Going Bust For Growth – Dr Raghuram Rajan

wealthymattersHere is the full text of the speech made by Dr Raghuram Rajan. As usual his speech has caused a flutter and consternation in some quarters. Assurances have been extended to people to calm them and reassure them that Acche Din will happen and not be a pipe dream. Believe whatever you choose to, but do read the speech below to get an idea of the world economy ,the problems in other countries and the constraints politicians round the world face. Then decide what you need to protect yourself from the shit floating round and then get ahead.

There are few areas of robust growth around the world, with the IMF repeatedly reducing its growth forecasts in recent quarters. This period of slow growth is particularly dangerous because both industrial countries and emerging markets need high growth to quell rising domestic political tensions. Policies that attempt to divert growth from others rather than create new growth are more likely under these circumstances. Even as we create conditions for sustainable growth, we need new rules of the game, enforced impartially by multilateral organizations, to ensure countries adhere to international responsibilities. Read more of this post

Kick The Blues


 I have realised that we are born with a sense of resilience, which activates when one is in despair. But you have to get out of that zone and move on. Even heartbreak has an expiry date……I am not a weak-minded person, who enjoys being depressed. I think self-pity is a great luxury. It is like a massage — it has a soothing and calming effect — but at the end of the day, you realise it’s not serving any purpose. I believe, instead of moping, confront your problem or pick up the phone, say what’s in your heart and sort it out. Sulking is only great between couples, if it leads to make-up sex! Otherwise, it’s a waste of time.-Karan Johar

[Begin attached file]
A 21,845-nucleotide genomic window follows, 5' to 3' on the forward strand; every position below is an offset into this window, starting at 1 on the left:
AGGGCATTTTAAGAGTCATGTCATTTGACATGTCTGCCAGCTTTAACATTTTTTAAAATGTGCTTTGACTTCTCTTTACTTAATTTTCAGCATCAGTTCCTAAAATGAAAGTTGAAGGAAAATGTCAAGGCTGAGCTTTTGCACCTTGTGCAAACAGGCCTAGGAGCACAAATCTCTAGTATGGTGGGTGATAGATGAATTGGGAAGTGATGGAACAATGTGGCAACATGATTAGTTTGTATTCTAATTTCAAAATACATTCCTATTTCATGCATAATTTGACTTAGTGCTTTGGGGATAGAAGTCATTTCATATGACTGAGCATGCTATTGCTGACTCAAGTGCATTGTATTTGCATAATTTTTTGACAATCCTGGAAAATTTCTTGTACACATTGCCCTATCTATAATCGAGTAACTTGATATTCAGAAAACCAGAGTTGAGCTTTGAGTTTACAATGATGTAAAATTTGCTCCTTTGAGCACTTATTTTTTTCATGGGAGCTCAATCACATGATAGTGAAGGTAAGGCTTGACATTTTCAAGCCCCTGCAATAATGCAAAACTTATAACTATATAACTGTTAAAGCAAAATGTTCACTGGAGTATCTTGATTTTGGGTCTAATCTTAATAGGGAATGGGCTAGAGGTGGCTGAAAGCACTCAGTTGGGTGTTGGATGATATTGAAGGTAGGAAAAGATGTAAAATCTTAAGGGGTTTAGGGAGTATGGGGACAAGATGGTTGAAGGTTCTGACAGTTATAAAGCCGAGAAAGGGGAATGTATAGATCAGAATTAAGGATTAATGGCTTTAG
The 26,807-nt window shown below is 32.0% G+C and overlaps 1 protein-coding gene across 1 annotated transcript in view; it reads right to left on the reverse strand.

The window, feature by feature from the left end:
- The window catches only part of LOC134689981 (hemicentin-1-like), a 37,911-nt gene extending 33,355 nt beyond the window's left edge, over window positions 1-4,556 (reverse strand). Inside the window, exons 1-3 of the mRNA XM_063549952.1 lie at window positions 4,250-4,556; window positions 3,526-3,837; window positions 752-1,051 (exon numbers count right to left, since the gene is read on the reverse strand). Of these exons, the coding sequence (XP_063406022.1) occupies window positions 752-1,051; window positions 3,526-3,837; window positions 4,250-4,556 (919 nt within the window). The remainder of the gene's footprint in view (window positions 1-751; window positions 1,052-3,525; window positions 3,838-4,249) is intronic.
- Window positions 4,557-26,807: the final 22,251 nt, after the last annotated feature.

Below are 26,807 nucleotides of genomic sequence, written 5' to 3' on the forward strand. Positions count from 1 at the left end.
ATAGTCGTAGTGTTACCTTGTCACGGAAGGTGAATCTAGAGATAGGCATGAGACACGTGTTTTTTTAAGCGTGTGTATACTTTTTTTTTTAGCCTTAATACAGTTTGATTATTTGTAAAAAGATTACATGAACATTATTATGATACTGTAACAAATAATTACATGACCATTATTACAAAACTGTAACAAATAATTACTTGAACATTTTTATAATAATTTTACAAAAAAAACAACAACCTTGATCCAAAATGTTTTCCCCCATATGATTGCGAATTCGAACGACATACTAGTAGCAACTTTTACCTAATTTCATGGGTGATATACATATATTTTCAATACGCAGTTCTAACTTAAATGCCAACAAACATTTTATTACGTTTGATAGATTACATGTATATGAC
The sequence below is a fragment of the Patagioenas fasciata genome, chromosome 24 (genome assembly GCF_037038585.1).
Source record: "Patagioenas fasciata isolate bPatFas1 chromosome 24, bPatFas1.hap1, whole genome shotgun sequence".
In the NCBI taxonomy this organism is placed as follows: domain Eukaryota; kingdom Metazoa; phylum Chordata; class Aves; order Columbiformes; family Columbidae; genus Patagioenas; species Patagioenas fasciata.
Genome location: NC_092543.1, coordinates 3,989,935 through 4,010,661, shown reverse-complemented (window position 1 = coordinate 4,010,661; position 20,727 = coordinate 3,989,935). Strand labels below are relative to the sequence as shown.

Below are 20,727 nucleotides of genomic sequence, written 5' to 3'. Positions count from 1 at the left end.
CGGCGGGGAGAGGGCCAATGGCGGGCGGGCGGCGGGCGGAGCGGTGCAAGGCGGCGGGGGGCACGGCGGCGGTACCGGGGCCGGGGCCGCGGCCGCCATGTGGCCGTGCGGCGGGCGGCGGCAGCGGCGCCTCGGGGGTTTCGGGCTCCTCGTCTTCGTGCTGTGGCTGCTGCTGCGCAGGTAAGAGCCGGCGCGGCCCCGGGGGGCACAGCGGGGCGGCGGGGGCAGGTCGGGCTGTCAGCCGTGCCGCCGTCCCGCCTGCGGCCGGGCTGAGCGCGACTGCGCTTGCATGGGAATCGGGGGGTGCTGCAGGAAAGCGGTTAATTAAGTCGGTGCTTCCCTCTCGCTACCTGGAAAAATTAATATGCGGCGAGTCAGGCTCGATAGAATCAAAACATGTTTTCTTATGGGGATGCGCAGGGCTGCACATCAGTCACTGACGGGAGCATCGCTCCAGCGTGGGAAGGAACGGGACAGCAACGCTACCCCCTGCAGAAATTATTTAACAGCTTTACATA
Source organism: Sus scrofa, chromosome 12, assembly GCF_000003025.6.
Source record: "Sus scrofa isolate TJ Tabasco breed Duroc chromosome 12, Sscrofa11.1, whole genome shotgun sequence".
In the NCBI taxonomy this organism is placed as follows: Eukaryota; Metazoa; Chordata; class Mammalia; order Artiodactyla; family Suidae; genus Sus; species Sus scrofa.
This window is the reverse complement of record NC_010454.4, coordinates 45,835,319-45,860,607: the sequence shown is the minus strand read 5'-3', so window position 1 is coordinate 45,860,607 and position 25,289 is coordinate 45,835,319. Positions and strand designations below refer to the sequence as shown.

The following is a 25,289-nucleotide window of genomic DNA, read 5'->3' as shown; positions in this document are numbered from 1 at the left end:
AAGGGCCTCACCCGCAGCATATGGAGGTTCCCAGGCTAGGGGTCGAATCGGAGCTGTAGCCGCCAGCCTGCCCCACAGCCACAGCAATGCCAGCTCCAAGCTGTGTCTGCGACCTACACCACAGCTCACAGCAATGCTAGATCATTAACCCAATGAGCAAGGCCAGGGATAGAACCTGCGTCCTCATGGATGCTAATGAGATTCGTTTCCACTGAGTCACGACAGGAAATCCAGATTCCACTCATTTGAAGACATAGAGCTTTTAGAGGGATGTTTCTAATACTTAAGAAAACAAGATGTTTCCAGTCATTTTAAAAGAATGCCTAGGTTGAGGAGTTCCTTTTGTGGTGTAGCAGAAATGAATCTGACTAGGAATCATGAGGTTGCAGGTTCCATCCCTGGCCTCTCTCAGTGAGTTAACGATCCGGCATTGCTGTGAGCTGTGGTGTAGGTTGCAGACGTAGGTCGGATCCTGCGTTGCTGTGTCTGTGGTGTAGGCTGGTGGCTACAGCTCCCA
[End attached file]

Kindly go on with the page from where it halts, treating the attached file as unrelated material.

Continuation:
Stock Market Cycle


The Lipstick Index

wealthymattersRecessions mean that Ferraris stay in showrooms and designer dresses on shop racks, but lipstick bucks the trend: in hard times, women buy more of it, as it is an affordable indulgence. That, at least, is the idea behind the “lipstick index”, a term coined by Leonard Lauder, the chairman of Estée Lauder, a cosmetics firm, in the 2001 recession. Believers in the theory trace the phenomenon back to the Depression, when cosmetic sales increased by 25%, despite the convulsing economy. But reliable historical sales figures are hard to find.

The growing popularity of lipstick in India seems to bear out this hypothesis.

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